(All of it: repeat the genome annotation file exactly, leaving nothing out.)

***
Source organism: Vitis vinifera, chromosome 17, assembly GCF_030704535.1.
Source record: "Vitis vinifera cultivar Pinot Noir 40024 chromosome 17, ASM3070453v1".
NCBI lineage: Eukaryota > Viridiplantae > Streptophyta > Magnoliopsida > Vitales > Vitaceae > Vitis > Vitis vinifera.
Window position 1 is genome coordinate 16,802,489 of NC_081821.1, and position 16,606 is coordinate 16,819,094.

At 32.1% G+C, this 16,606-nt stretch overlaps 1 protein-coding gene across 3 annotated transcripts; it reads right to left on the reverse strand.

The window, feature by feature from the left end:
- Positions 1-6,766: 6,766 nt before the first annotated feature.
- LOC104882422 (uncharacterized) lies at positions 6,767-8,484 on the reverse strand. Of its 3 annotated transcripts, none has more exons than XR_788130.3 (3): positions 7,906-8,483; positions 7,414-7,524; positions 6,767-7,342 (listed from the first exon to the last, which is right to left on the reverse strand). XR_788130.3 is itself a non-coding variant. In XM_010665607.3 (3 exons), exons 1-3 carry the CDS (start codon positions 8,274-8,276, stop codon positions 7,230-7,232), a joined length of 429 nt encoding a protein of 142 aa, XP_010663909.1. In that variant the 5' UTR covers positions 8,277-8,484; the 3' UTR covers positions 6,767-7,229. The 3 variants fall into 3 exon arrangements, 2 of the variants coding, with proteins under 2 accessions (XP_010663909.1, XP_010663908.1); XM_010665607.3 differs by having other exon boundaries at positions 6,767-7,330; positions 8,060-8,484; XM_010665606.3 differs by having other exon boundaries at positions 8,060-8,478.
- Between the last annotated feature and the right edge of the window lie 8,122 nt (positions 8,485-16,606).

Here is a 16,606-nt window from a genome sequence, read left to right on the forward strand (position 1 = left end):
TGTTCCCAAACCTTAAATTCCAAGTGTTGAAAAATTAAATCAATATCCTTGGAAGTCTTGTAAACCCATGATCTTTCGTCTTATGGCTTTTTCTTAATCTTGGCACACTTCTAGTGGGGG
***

Source organism: Vitis vinifera, chromosome 17, assembly GCF_030704535.1.
Source record: "Vitis vinifera cultivar Pinot Noir 40024 chromosome 17, ASM3070453v1".
NCBI lineage: Eukaryota > Viridiplantae > Streptophyta > Magnoliopsida > Vitales > Vitaceae > Vitis > Vitis vinifera.
Window position 1 is genome coordinate 16,802,489 of NC_081821.1, and position 16,606 is coordinate 16,819,094.

At 32.1% G+C, this 16,606-nt stretch overlaps 1 protein-coding gene across 3 annotated transcripts; it reads right to left on the reverse strand.

The window, feature by feature from the left end:
- Positions 1-6,766: 6,766 nt before the first annotated feature.
- LOC104882422 (uncharacterized) lies at positions 6,767-8,484 on the reverse strand. Of its 3 annotated transcripts, none has more exons than XR_788130.3 (3): positions 7,906-8,483; positions 7,414-7,524; positions 6,767-7,342 (listed from the first exon to the last, which is right to left on the reverse strand). XR_788130.3 is itself a non-coding variant. In XM_010665607.3 (3 exons), exons 1-3 carry the CDS (start codon positions 8,274-8,276, stop codon positions 7,230-7,232), a joined length of 429 nt encoding a protein of 142 aa, XP_010663909.1. In that variant the 5' UTR covers positions 8,277-8,484; the 3' UTR covers positions 6,767-7,229. The 3 variants fall into 3 exon arrangements, 2 of the variants coding, with proteins under 2 accessions (XP_010663909.1, XP_010663908.1); XM_010665607.3 differs by having other exon boundaries at positions 6,767-7,330; positions 8,060-8,484; XM_010665606.3 differs by having other exon boundaries at positions 8,060-8,478.
- Between the last annotated feature and the right edge of the window lie 8,122 nt (positions 8,485-16,606).

Here is a 16,606-nt window from a genome sequence, read left to right on the forward strand (position 1 = left end):
TGTTCCCAAACCTTAAATTCCAAGTGTTGAAAAATTAAATCAATATCCTTGGAAGTCTTGTAAACCCATGATCTTTCGTCTTATGGCTTTTTCTTAATCTTGGCACACTTCTAGTGGGGG